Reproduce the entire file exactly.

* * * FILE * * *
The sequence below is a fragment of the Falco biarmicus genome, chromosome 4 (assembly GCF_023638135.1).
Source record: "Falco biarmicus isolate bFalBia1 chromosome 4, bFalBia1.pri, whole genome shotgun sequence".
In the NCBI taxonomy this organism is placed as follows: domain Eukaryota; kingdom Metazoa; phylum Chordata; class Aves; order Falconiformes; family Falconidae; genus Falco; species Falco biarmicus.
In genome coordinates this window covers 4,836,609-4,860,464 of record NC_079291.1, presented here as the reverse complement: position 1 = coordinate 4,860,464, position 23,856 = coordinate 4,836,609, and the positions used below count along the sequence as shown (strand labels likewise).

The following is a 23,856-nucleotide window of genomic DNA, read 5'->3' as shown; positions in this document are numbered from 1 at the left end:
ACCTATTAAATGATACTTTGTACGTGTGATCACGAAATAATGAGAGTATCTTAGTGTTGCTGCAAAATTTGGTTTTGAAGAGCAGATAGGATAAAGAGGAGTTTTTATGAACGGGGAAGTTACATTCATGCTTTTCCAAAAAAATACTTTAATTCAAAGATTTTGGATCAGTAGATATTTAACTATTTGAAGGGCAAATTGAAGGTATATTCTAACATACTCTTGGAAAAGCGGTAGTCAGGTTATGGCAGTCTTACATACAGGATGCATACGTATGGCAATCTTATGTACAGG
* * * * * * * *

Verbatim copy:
The sequence below is a fragment of the Falco biarmicus genome, chromosome 4 (assembly GCF_023638135.1).
Source record: "Falco biarmicus isolate bFalBia1 chromosome 4, bFalBia1.pri, whole genome shotgun sequence".
In the NCBI taxonomy this organism is placed as follows: domain Eukaryota; kingdom Metazoa; phylum Chordata; class Aves; order Falconiformes; family Falconidae; genus Falco; species Falco biarmicus.
In genome coordinates this window covers 4,836,609-4,860,464 of record NC_079291.1, presented here as the reverse complement: position 1 = coordinate 4,860,464, position 23,856 = coordinate 4,836,609, and the positions used below count along the sequence as shown (strand labels likewise).

The following is a 23,856-nucleotide window of genomic DNA, read 5'->3' as shown; positions in this document are numbered from 1 at the left end:
ACCTATTAAATGATACTTTGTACGTGTGATCACGAAATAATGAGAGTATCTTAGTGTTGCTGCAAAATTTGGTTTTGAAGAGCAGATAGGATAAAGAGGAGTTTTTATGAACGGGGAAGTTACATTCATGCTTTTCCAAAAAAATACTTTAATTCAAAGATTTTGGATCAGTAGATATTTAACTATTTGAAGGGCAAATTGAAGGTATATTCTAACATACTCTTGGAAAAGCGGTAGTCAGGTTATGGCAGTCTTACATACAGGATGCATACGTATGGCAATCTTATGTACAGG